RICHMOND, VA (WTVR) -- Could partisanship in the General Assembly derail legislative priorities?
That is the question being asked around Richmond following a week of partisan battles.
It began on Monday when Republicans voted to redistrict seats.
The vote occurred when St. Senator Henry Marsh was in Washington, watching the inauguration of President Barack Obama.
"It was a surprise attack - like pearl harbor," Marsh said.
The State Senate is equally split between 20 Democrats and 20 Republicans.
With Marsh missing, it gave Republicans in the Senate enough of an advantage to pass it.
"Redistricting is the most political thing that is done here. It always has been and it always will be," Republican Senator John Watkins said in defending the move.
Democrats erupted in frustration following the vote with Democrat State Senator Don McEachin calling it "plantation politics."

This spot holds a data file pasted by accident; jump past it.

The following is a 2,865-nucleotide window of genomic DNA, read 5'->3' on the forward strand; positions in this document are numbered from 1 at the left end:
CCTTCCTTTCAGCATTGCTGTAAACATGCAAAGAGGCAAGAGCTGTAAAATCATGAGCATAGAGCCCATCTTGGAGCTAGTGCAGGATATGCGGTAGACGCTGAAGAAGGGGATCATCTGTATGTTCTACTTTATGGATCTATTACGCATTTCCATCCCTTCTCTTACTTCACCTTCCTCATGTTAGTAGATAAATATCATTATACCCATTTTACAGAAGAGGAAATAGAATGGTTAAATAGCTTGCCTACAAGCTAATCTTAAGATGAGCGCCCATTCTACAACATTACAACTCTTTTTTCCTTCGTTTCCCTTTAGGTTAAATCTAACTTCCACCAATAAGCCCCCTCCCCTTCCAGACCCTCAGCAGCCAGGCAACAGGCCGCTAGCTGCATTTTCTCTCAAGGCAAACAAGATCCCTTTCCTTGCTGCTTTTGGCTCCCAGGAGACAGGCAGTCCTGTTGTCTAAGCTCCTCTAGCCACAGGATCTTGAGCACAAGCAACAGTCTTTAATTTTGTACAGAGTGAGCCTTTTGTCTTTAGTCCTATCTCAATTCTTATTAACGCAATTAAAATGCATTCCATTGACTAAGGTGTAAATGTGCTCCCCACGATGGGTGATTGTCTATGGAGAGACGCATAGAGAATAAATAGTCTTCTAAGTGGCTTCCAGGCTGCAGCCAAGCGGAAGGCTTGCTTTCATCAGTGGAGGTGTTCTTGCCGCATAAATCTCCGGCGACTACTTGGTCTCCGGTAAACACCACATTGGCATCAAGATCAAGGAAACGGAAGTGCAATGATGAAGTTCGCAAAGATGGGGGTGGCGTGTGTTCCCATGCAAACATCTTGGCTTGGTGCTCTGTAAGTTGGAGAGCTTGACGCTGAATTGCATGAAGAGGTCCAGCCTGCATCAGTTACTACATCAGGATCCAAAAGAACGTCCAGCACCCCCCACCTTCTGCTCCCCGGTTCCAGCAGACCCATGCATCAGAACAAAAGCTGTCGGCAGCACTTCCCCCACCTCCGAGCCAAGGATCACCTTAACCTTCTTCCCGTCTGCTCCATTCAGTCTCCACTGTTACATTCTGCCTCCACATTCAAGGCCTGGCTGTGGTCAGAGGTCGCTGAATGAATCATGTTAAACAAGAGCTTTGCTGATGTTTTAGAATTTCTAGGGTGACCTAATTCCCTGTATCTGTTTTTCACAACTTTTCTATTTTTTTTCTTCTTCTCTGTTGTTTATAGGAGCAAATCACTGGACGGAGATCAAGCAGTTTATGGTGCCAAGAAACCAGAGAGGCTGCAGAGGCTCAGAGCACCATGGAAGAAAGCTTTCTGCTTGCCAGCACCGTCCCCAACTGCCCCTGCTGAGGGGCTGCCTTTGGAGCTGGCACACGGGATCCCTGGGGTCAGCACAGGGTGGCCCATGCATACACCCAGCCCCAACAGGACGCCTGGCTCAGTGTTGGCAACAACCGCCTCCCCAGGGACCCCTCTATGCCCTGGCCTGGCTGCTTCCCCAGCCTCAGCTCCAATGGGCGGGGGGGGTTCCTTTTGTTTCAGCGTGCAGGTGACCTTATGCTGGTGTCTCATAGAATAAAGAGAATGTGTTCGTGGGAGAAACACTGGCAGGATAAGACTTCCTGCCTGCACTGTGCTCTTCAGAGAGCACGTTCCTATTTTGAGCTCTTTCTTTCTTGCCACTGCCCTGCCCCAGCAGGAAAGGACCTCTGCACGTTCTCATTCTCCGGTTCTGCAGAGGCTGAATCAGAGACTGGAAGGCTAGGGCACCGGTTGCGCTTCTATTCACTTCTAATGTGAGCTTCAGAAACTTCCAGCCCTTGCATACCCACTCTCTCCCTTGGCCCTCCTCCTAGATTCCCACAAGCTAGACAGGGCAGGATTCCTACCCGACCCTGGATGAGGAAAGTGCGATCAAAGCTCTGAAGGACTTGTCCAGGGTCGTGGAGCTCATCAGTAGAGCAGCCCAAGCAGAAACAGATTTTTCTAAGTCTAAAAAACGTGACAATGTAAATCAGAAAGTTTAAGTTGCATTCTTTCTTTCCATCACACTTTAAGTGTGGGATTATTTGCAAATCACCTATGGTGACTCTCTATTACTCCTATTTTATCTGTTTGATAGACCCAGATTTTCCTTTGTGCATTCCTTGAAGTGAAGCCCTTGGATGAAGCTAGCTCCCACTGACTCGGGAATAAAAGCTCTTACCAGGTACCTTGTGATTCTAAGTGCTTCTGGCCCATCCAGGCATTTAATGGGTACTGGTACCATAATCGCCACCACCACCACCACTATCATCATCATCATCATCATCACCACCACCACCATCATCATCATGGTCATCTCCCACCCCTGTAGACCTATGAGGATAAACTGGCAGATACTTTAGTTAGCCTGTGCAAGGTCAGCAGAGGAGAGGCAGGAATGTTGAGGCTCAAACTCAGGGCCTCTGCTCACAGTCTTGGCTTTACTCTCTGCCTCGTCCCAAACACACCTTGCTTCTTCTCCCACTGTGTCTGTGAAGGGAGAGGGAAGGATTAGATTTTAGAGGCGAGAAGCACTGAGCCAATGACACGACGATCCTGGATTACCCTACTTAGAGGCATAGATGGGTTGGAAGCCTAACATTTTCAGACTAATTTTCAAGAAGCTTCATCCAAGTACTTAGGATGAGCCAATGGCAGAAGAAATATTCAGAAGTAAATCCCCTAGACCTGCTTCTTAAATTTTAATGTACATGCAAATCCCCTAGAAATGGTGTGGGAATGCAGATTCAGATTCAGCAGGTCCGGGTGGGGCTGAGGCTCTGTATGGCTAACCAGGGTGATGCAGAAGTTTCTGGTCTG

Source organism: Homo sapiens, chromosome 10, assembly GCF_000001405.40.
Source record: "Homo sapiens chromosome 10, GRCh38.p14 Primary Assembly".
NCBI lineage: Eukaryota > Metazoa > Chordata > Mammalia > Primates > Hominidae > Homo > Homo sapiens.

Then, just days later, a Republican sponsored bill by Senator Bill Carrico passed a subcommittee that would change the way Virginia elects its president.
Instead of a winner take all scenario, under the bill electoral votes would be awarded by congressional district.
In the last election that would mean Governor Mitt Romney would of received 9 electoral votes while President Barack Obama would of received four.
"This is one of the most bizarre weeks we could of imagined," Dr. Bob Holsworth, who has studied the General Assembly for 25 years, said.
"The Democrats - if this redistricting goes through - are going to be a bear to deal with. There is no doubt they'll try retribution," Holsworth added.
The redistricting bill is scheduled to be voted on by the House of Delegates on Tuesday.
Regarding whether or not the partisanship could derail legislative priorities like Transportation or Education, Speaker William Howell issued the following statement:
"The people of Virginia want good jobs, strong schools, a reliable transportation network and smart state government... Those issues are too important to be de-railed by Richmond insider baseball."